I think this is a “we need the money” kind of argument. But the simple fact is that BP’s profits, like those of oil companies, are very sensitive to the market prices of oil and gas. They have to invest billions of pounds on likely future profits in researching and developing new resources with no certainty that market prices will reward them. The level of profitability of BP over the last few years is not an encouragement to anyone to invest in this business. Taxing them with a windfall tax would discourage folks even more.

It’s unfair and unreasonable to penalise them when profits rise in a good year. They have to ride the peaks and troughs of market prices because nobody is going to protect them against market forces, unlike the Government’s unwise attempt to protect the public from them.

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Electric Vehicles, Pod Point IPO and Bulb Rescue Cost

If the Government has its way, we’ll all be driving electric cars (EVs) soon. One of the concerns of drivers though is they might run out of battery power so the provision of chargers is of key importance in driving acceptance of electric cars.

There is clearly a big potential market for chargers, not just in homes but also in public places, at office car parks, supermarkets and other venues. One of the providers of chargers is Pod Point Group (PODP) who recently undertook a public stock market listing (IPO). The prospectus they issued (see link below) gives a very good overview of the market for electric vehicles and the charging infrastructure in the UK.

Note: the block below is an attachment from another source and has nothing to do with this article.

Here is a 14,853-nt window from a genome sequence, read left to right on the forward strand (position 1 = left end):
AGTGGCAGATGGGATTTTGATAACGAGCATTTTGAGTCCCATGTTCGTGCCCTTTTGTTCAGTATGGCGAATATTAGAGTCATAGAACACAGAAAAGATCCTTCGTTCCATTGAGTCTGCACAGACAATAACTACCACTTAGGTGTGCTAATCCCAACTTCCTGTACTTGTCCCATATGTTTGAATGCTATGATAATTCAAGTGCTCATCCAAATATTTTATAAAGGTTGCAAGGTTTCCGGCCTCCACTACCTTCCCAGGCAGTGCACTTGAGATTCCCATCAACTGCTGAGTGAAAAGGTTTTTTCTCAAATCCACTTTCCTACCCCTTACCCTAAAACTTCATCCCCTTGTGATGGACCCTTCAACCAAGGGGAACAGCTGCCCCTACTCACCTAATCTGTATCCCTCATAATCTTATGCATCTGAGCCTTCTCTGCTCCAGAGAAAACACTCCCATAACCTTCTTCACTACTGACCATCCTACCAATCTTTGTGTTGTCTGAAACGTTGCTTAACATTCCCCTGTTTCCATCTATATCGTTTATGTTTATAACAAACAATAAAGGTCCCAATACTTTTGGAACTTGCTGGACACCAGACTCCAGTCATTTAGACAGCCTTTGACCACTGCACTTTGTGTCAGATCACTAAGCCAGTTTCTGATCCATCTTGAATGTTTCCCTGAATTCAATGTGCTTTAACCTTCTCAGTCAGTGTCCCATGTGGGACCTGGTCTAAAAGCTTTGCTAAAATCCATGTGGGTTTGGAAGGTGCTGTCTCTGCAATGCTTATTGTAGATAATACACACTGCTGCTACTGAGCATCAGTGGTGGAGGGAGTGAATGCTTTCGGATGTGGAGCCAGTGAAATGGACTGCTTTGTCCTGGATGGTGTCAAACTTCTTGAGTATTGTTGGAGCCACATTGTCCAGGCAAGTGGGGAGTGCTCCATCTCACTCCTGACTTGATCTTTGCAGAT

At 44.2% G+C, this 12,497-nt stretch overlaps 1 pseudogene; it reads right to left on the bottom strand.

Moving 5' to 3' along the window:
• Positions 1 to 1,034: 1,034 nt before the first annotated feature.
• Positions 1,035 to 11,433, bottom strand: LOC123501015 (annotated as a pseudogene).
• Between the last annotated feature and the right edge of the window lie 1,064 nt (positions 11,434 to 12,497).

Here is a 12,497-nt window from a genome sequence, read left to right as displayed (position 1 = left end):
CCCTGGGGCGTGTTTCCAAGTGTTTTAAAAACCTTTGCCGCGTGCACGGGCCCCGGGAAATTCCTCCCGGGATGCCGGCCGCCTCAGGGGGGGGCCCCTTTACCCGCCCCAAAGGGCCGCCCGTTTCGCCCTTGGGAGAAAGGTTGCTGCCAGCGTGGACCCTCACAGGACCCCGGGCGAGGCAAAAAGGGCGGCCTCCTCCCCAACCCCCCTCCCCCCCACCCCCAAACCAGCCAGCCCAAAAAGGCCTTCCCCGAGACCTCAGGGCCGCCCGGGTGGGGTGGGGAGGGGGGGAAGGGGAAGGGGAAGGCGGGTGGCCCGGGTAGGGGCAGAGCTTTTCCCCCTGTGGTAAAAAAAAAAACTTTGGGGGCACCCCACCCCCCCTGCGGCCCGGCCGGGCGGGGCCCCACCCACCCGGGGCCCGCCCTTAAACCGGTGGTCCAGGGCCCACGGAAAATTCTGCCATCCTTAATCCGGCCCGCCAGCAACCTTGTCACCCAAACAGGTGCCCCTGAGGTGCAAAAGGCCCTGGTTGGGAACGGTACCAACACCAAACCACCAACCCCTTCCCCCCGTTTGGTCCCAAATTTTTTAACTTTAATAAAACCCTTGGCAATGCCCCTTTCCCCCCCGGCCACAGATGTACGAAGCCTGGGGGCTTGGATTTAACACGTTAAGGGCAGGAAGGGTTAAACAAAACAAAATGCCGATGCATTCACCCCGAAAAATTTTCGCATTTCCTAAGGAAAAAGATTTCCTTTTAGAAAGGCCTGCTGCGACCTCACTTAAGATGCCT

Pod Point was founded in 2009 and has installed over 100,000 charge points mainly in the UK. There are government grants available (OZEV) for home installations although those are likely to be withdrawn or altered from 2022. The government is also funding from 2022 large on-street charging schemes and rapid charging hubs across England. Meanwhile car manufacturers are focussing on production of new electric only (Battery Electric Vehicles – BEVs) and hybrid models. Some 6.6% of new vehicles sales were EVs in 2020 and by 2040 it is estimated that 70% of all vehicles on our roads will be EVs.

Chargers fall into two main categories – AC and DC with the latter providing more rapid charging. Home charging is typically via slow AC because UK homes do not have 3-phase electricity supplies. There are several different connector types. Pod Point estimate they have 50-60% of the UK home charge points and 29% share of public installations. But there are a number of competitors include BP Pulse. Petrol station forecourts are one location where chargers are being installed but it is unclear where the dominant charging location (home, office, etc) will be in future.

Those people with homes with no off-street parking will need to charge at public locations unless viable “pavement” chargers are developed. London-based Connected Kerb plans to install 190,000 on-street chargers by 2030.